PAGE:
The total halt in the conquest movement which always helped make the army busy, the privitization of the state by giving certain individuals or families full rights ro run their own states and the privitization of the army itself by making tribes and private militias fight paved the way for the introduction of the Ghulam system. These gain massive influence and by the middle of the 9th century the regular army was disbanded and the Caliphate became totally dependent on them.
 
Later on the same problems that Arabs in the regular army had with the Abbasids later dynasties had with their free population. Saladin failed to stop the 3rd crusade because his troops refused to fight when ethnic riots between Kurds and Turks occured. Many Turks switched sides then and Arabs angry after Hattin left the army altogether. Arabs abandoned the Aybids again in the 5th crusade and the Khazars did the same in the 6th one.
 
Only the Mamluks and native Egyptian units showed loyalty yet because Mamluks were slaves it was easier to raise an army from them rather than an army from Egypt.
 
It isn't because they were better that they were used, history tells us the best armies were the Arab based armies of the umayyads and then early Abbasids. Same thing with the Saljuqs whos free armies conquered half the Islamic world yet their slaves were a disappointment. It was all about loyalty.
 
Al-Jassas 


Edited by Al Jassas - 28-May-2009 at 16:45
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Post Options Post Options   Thanks (0) Thanks(0)   Quote malizai_ Quote  Post ReplyReply Direct Link To This Post Posted: 29-May-2009 at 02:37
Good posts Omar and Jassas.Clap
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Post Options Post Options   Thanks (0) Thanks(0)   Quote JRScotia Quote  Post ReplyReply Direct Link To This Post Posted: 29-May-2009 at 16:54
Fascinating that a slave army would be more loyal than a rulers own subjects. I keep wondering what the explanation would be for this. Maybe they felt that an invader wouldn't free them any more than their current masters would?  Would they have automatically been executed?

I find the concept of slaves being that loyal a bit baffling.


Edited by JRScotia - 29-May-2009 at 16:55
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Post Options Post Options   Thanks (0) Thanks(0)   Quote Al Jassas Quote  Post ReplyReply Direct Link To This Post Posted: 29-May-2009 at 18:28
Mamluks weren't chained and bound to land as in the American south. They lived in their own barracks (which are still there in Cairo), they got monthly salaries and even pension.
 
These were raised from their childhood to be loyal to the state since the state not an individual owned them and they were told that the state was their giving parent.
 
free men on the other hand were free. They had no say in the state since it was not democracy and in many cases they hated government policies. These were in the army for pay not nationalism and since the idea of the universality of Islam was dominant, any guy riding the horse of raising the banner of Islam will get more loyalty especially if he was perceived as being more "pure". This is why Ottomans won and why Seljuqs won and why Abbasids won.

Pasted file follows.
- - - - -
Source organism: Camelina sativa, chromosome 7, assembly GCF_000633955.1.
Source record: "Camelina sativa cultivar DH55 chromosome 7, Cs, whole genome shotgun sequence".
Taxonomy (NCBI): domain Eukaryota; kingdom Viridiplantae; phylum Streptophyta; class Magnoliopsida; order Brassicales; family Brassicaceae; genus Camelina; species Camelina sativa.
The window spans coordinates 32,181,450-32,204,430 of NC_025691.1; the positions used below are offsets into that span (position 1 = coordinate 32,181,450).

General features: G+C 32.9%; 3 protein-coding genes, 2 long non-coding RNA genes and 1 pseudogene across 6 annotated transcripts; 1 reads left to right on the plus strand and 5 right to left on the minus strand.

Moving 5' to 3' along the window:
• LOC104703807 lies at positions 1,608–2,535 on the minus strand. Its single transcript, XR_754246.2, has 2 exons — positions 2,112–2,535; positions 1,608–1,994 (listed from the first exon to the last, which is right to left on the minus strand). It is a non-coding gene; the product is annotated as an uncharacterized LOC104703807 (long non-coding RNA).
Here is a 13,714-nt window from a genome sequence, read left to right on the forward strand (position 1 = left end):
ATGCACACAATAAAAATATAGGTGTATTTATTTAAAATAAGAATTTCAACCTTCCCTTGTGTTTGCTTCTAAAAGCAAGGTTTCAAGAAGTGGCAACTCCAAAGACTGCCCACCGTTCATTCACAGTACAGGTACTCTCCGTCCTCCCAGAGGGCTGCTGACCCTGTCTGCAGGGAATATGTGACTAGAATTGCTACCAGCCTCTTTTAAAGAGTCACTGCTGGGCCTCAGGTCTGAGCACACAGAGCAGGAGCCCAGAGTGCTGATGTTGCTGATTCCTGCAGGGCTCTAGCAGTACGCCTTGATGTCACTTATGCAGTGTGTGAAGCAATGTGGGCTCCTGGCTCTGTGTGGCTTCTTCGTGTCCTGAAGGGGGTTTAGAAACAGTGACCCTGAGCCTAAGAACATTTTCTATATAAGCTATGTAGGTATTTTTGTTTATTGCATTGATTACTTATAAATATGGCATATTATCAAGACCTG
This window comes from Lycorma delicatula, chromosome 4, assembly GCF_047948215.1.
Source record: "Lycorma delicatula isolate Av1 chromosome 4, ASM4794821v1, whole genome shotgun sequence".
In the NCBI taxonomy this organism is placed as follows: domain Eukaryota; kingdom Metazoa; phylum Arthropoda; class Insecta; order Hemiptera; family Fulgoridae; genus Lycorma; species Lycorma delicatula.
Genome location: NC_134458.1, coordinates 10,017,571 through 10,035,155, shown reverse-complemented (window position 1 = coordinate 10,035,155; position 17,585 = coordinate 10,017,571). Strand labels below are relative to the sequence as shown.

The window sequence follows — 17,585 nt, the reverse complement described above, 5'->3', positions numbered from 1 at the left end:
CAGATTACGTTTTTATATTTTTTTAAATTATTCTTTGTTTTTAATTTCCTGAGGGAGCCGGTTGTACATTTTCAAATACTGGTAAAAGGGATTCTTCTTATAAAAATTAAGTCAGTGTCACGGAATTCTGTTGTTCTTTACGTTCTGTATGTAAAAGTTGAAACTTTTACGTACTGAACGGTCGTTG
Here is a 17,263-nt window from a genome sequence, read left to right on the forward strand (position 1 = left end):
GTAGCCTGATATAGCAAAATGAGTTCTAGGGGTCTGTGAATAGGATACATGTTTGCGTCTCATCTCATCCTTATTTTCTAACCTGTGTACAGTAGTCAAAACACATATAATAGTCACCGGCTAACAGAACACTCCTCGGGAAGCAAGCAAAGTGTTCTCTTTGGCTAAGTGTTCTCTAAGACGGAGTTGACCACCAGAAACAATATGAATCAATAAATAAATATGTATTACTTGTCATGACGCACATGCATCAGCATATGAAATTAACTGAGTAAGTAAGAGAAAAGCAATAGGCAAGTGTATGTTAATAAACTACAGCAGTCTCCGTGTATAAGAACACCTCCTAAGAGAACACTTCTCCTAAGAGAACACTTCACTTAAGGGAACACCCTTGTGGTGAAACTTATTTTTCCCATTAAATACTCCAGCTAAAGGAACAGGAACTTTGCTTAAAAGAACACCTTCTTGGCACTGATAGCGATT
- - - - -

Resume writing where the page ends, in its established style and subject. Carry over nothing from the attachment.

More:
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Post Options Post Options   Thanks (0) Thanks(0)   Quote Basmachi Quote  Post ReplyReply Direct Link To This Post Posted: 29-May-2009 at 22:04
Mamluk Dynasty were Qipchak Turks (modern Kyrgiz, Kazakhs) but the citizens were local people. Tomanbai, the last Sultan of Mamluks, was allied with Shah Ismail Xetai, ruler of another Turkish state; Safavids. But another Turkish sultan, I.Selim finished Mamluks. What a shiny age for Turks :)

There is a source about it:
http://books.google.com/books?id=3C2tzBSAp3MC&pg=PA192&dq=mamluks+kipchak+turks&lr=&hl=en

( Isichei, Elizabeth (1997). A History of African Societies to 1870. Cambridge University Press. pp. 192. Retrieved on 2008-11-08.)

Edited by Basmachi - 29-May-2009 at 22:14
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Post Options Post Options   Thanks (0) Thanks(0)   Quote Omar al Hashim Quote  Post ReplyReply Direct Link To This Post Posted: 30-May-2009 at 07:13
[quote-JRScotia]Maybe they felt that an invader wouldn't free them any more than their current masters would?[/quote]
No, they weren't particularly interested in freedom as such. In the ME tradition of slavery the slaves had a loyalty to their owner like son has to his father. For example, in the latter Mamluke dynasty one of the Sultan's mamlukes killed the Sultan, and this was shocking to the whole society.
Quote Would they have automatically been executed?

Often they were, but because they were Soliders & Governors loyal to the previous dynasty, not because they were slaves. Actually, in the 19th century, the banning of slavery was used as a way of wiping out the Mamluke & Jannisaries.
Originally posted by Al Jassas Al Jassas wrote:

These were raised from their childhood to be loyal to the state since the state not an individual owned them and they were told that the state was their giving parent.

I'm not sure that's completely true, like after a Sultan died, and one of his slaves took over, the new Sultan would try to place all of his own slaves in the best positions to ensure loyalty.